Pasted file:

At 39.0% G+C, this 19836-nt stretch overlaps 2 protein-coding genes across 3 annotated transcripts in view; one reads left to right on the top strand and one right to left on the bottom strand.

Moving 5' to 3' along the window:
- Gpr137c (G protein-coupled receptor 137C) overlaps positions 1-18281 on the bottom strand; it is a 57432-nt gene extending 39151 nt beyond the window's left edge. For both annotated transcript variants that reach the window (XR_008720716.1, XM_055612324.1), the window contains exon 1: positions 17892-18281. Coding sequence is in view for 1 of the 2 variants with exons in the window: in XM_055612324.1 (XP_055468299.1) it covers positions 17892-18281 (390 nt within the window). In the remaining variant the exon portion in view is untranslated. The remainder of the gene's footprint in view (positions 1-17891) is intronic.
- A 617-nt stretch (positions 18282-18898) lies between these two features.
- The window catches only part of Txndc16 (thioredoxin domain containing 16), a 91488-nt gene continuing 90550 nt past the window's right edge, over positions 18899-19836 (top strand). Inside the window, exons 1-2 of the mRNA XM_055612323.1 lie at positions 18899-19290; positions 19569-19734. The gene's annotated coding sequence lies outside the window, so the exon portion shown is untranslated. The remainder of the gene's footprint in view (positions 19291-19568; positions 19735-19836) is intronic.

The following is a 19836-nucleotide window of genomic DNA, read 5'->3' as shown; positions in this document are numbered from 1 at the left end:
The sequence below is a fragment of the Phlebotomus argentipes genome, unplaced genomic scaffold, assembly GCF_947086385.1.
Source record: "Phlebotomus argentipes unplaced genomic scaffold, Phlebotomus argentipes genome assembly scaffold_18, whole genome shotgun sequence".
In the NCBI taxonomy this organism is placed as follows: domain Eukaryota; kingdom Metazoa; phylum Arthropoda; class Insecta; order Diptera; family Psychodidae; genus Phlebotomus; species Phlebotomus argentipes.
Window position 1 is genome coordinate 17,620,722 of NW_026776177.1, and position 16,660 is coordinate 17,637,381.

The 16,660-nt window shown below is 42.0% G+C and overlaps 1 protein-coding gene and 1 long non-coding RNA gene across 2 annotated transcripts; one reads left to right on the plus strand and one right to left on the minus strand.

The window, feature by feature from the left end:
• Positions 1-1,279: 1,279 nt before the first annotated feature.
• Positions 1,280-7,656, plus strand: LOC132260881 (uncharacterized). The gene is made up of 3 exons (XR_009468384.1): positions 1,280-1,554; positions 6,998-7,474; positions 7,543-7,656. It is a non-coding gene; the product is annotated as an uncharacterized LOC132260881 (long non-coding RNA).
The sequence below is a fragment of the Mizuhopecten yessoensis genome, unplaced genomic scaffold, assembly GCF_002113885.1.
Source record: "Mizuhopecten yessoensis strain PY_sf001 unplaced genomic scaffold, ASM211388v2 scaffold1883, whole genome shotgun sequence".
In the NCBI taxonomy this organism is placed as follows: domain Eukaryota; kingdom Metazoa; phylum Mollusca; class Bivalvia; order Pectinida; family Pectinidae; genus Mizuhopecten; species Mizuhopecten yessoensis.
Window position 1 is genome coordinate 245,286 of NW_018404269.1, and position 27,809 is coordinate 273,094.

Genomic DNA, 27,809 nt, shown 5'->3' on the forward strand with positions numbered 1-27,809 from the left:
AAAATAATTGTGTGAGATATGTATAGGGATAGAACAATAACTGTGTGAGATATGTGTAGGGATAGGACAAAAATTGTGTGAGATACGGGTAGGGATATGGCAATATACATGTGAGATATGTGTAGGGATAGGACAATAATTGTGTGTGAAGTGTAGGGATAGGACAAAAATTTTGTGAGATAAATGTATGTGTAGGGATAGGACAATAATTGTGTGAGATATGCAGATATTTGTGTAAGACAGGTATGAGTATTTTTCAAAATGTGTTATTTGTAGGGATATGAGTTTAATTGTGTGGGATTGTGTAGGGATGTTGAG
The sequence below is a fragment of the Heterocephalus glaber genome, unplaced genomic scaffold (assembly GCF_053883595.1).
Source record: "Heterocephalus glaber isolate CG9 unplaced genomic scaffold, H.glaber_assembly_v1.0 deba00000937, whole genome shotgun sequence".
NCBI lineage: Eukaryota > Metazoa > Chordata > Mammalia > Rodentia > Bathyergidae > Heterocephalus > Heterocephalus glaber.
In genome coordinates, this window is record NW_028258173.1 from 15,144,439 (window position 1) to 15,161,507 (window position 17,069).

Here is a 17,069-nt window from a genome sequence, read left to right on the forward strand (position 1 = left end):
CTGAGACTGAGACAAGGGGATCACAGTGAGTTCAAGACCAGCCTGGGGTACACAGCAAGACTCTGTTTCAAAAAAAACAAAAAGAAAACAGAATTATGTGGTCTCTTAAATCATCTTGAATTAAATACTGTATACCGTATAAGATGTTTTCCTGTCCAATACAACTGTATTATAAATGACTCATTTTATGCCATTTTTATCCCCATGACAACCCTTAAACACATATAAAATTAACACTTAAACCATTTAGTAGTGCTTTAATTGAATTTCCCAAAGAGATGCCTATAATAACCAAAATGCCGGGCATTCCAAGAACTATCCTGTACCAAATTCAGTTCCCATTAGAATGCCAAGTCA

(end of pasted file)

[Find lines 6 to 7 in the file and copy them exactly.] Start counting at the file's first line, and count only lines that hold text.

The following is a 19836-nucleotide window of genomic DNA, read 5'->3' as shown; positions in this document are numbered from 1 at the left end:
The sequence below is a fragment of the Phlebotomus argentipes genome, unplaced genomic scaffold, assembly GCF_947086385.1.